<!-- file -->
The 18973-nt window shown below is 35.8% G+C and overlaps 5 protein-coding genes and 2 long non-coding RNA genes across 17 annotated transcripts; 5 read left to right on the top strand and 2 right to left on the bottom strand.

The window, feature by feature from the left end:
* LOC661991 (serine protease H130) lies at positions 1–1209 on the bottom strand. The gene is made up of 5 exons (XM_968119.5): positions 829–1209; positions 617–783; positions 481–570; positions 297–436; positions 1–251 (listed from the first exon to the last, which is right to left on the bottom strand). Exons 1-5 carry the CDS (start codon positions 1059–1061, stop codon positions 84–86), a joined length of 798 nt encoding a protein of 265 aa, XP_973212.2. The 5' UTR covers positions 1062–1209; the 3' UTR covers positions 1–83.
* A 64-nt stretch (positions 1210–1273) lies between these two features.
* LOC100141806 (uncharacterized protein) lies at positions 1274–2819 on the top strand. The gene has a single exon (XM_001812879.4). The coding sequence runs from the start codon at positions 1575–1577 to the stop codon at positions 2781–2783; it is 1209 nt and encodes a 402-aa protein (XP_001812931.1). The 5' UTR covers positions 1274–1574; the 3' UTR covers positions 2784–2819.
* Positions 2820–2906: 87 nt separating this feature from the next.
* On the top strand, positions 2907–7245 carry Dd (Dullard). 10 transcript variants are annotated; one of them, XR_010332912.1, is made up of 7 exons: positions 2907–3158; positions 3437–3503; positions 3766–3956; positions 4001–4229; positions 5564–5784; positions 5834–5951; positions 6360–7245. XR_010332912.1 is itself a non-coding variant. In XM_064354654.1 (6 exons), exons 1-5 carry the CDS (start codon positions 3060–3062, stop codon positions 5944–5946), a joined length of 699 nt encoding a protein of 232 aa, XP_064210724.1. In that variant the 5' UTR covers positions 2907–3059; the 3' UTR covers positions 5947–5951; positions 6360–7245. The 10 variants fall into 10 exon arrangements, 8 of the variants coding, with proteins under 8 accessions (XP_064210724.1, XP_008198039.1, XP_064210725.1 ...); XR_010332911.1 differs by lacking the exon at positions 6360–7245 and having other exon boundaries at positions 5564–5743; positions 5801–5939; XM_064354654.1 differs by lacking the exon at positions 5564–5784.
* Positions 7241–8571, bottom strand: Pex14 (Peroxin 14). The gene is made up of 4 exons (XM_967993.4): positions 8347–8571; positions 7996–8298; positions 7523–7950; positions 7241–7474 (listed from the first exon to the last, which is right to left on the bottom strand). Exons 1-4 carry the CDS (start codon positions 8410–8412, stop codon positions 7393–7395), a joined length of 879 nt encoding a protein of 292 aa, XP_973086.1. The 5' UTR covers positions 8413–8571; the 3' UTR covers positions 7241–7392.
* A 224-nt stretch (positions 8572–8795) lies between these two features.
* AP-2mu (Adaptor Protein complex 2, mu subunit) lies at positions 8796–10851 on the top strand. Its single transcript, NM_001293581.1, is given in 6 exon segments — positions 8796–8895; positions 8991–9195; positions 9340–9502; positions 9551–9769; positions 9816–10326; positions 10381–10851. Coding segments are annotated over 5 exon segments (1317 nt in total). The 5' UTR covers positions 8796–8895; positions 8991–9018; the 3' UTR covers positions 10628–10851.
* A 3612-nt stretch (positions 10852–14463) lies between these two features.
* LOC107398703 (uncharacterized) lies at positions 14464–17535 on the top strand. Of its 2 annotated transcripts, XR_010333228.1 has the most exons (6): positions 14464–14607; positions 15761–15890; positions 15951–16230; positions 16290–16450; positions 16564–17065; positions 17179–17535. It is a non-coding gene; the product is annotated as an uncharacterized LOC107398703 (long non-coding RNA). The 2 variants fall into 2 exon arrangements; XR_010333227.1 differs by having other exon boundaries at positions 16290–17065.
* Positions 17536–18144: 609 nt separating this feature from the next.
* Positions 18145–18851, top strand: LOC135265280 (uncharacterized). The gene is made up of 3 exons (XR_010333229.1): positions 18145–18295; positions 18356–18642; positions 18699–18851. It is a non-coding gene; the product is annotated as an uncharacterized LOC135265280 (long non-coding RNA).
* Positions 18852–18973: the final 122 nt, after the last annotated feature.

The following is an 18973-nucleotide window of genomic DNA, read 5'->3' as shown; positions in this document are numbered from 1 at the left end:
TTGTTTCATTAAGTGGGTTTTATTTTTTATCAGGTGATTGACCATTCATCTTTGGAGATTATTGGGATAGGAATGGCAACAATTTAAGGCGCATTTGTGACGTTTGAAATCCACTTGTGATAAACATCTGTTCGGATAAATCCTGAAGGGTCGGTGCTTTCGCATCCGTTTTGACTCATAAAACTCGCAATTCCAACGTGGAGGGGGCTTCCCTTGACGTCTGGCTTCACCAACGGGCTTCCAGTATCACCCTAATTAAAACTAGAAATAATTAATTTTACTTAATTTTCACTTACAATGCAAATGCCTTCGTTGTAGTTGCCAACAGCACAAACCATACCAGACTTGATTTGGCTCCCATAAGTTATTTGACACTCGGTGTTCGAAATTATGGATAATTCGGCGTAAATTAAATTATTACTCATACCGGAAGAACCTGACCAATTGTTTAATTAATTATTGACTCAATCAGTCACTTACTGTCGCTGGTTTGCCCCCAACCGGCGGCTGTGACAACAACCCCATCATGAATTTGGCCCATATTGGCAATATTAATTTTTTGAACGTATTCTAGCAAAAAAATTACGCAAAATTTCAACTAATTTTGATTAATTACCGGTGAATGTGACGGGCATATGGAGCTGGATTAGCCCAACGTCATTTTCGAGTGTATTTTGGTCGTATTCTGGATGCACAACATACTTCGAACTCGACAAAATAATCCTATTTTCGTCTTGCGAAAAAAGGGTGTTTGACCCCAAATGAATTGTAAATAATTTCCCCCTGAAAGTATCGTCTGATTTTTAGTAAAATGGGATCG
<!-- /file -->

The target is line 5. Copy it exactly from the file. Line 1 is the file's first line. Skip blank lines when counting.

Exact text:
* LOC100141806 (uncharacterized protein) lies at positions 1274–2819 on the top strand. The gene has a single exon (XM_001812879.4). The coding sequence runs from the start codon at positions 1575–1577 to the stop codon at positions 2781–2783; it is 1209 nt and encodes a 402-aa protein (XP_001812931.1). The 5' UTR covers positions 1274–1574; the 3' UTR covers positions 2784–2819.